05 February 2007 00:00 [Source: ICB Americas]
Arnold Schwarzenegger is tackling greenhouse gas emissions. Will the country and the rest of the world follow in the fight against global warming?
JOSEPH CHANG/NEW YORK
TO TUNE in to the latest US fashion trends, you go to New York. But for a sense of where the country is headed on the environmental front, keep an eye on California and its high-profile governor Arnold Schwarzenegger.
Having passed the landmark Global Warming Solutions Act, which put caps on greenhouse gas emissions from industry for the first time in history, California is leading the charge to fight global warming.
Passed by the California legislature in September 2006, the Global Warming Solutions Act (Assembly Bill 32) aims to reduce industry greenhouse gas emissions by 25% to 1990 levels by 2020, and another 80% below 1990 levels by 2050.
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"This is something we owe our children and our grandchildren," said Gov. Schwarzenegger at signing ceremonies in San Francisco and Los Angeles last September. "Some have challenged whether AB 32 is good for businesses. I say unquestionably it is good for businesses - not only large, well-established businesses, but small businesses that will harness their entrepreneurial spirit to help us achieve our climate goals."
"We are the first state in the nation to adopt caps on greenhouse gas emissions," says California EPA official BreAnda Northcutt. "That sends a big signal to industries and local governments that this governor has a very aggressive commitment to help stop global warming."
How to implement and enforce the goal is very much up in the air, however. It will be up to the California Air Resources Board to develop a comprehensive plan to reduce emissions. Over the coming months, the board will invite participation from all fronts, gather information and create a viable plan.
The five largest emitters
Five of the largest greenhouse gas-emitting industries in California will be required to report their emissions. They include cement, oil and gas extraction, oil refining, electric power and solid-waste landfills.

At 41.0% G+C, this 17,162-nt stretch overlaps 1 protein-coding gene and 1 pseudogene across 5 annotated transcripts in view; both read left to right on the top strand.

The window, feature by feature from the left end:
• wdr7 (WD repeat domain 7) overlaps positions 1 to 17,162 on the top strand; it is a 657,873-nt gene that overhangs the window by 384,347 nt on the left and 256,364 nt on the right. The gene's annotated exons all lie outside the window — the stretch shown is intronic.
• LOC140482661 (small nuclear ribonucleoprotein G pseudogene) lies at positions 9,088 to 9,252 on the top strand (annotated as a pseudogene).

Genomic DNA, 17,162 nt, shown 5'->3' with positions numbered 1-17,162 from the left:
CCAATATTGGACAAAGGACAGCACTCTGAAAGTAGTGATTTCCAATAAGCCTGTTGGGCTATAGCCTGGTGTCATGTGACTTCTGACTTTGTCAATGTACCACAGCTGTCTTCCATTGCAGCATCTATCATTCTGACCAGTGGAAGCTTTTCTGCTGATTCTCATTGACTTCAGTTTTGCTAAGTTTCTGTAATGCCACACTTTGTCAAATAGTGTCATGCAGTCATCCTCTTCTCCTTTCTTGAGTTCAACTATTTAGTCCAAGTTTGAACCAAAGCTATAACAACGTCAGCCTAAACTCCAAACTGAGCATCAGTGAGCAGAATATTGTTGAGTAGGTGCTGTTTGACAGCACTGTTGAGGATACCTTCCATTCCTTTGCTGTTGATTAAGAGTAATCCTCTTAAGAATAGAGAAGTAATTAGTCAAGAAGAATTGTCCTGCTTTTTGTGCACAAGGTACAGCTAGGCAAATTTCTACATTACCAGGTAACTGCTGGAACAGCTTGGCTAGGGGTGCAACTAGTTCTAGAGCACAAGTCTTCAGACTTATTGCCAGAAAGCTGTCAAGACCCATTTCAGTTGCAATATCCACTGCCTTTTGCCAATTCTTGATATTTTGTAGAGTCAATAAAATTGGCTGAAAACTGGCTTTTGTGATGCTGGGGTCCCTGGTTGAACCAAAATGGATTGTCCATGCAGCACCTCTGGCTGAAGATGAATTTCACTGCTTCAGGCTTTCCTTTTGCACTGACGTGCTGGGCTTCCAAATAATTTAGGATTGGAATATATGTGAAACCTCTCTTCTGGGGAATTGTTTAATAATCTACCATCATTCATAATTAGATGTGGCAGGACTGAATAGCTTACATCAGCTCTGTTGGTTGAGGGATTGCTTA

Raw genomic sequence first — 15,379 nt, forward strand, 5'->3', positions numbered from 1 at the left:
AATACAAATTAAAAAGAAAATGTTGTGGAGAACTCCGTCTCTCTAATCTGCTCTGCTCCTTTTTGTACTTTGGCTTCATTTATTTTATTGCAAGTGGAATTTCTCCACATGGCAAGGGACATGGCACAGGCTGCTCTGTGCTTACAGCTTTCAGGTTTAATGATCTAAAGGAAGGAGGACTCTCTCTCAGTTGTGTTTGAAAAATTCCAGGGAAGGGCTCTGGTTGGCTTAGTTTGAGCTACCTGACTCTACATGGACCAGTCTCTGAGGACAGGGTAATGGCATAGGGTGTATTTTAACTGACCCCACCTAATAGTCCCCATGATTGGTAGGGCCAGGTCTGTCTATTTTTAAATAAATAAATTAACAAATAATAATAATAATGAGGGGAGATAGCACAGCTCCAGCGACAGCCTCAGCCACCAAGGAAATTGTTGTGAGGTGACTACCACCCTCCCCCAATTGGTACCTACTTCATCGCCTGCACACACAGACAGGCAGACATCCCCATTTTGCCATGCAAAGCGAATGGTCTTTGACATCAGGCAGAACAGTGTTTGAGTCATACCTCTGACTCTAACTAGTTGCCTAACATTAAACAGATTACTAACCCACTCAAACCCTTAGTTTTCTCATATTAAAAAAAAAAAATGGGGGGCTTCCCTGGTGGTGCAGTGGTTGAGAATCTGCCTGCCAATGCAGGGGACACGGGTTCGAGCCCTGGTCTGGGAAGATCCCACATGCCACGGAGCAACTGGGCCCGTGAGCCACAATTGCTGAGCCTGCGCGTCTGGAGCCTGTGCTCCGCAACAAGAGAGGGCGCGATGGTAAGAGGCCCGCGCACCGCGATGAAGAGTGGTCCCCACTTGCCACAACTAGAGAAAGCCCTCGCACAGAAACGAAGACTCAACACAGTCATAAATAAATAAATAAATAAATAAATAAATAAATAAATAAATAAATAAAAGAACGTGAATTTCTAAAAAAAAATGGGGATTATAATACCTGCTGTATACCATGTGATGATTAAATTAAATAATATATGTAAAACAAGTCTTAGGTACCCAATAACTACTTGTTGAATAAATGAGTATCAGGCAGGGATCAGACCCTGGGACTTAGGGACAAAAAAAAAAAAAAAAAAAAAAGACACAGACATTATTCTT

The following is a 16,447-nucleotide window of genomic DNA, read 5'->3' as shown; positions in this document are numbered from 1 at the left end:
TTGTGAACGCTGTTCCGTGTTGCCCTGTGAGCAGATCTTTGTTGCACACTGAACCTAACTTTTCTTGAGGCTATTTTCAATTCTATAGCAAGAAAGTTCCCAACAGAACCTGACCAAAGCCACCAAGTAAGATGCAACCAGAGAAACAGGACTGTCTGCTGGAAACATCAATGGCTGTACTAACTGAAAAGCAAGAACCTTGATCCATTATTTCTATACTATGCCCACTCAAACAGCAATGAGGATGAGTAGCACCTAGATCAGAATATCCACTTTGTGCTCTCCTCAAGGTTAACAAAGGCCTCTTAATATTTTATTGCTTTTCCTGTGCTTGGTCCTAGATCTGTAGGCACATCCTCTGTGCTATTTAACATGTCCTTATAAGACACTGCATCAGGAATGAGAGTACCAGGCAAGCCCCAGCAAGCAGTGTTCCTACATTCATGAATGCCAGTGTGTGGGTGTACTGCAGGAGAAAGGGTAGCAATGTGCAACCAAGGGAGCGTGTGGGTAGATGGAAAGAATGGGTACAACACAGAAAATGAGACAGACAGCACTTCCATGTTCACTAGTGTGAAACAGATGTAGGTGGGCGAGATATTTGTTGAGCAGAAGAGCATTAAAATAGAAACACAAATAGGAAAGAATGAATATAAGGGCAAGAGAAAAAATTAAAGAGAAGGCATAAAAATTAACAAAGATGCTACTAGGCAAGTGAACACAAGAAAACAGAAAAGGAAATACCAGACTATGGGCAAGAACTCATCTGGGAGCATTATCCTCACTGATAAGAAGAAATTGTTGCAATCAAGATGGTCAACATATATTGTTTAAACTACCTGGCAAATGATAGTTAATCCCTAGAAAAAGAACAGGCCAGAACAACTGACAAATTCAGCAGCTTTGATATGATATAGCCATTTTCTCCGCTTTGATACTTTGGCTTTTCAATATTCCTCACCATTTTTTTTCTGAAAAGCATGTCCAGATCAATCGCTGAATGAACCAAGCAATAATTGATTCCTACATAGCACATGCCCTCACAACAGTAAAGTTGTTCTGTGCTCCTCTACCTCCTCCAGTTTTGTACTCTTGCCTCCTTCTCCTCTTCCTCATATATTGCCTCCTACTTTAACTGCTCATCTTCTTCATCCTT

"By developing this mandatory reporting system, the board will develop protocols and a baseline to determine where the industries were in 1990 and give them a plan to get to that level," says Northcutt. "Basically every industry will have to reduce their emissions to their 1990 levels."
The Air Resources Board will have broad authority to regulate emissions from all sources. Mandatory caps on emissions will begin in 2012 for significant sources.
With its massive economy, California is the 12th largest emitter of carbon dioxide in the world, despite its environmental focus.
On Dec. 20, 2006, Linda Adams, state Secretary for Environmental Protection, appointed a 14-member committee to make recommendations to the Air Resources Board by June 30, 2007, to design a market-based compliance program. This system would include the trading of carbon-emission credits.
In October 2006, Gov. Schwarzenegger said California will work with New York and other states in the Northeast to create a market system to cut emissions.
Former New York Gov. George Pataki spearheaded the Regional Greenhouse Gas Initiative (RGGI) in 2001, which aims to cut carbon dioxide emissions from about 300 power plants by 10% below 2000 levels by 2019, by issuing and trading emission credits. Seven northeastern states are part of the program, which will start in 2009.
Going back to Cali
It is critical for the chemical and other industries to take note of environmental developments in California to see where legislation may be headed in the US.
"If we look at history, 10 other states have adopted California's regulations on greenhouse gas emissions from motor vehicles enacted in 2005," Northcutt points out.
Industry has expressed concern about the bill. Last August, the Chemical Industry Council of California said the bill effectively tells manufacturers they are not welcome in the state.
However, California EPA says it welcomes participation by industry in creating the emissions reduction plan.
"The important thing is that everyone has been invited to the table on how we create this plan. It's more costly to do nothing," Northcutt says. "There is opportunity for innovative companies to develop technologies to help solve the problem."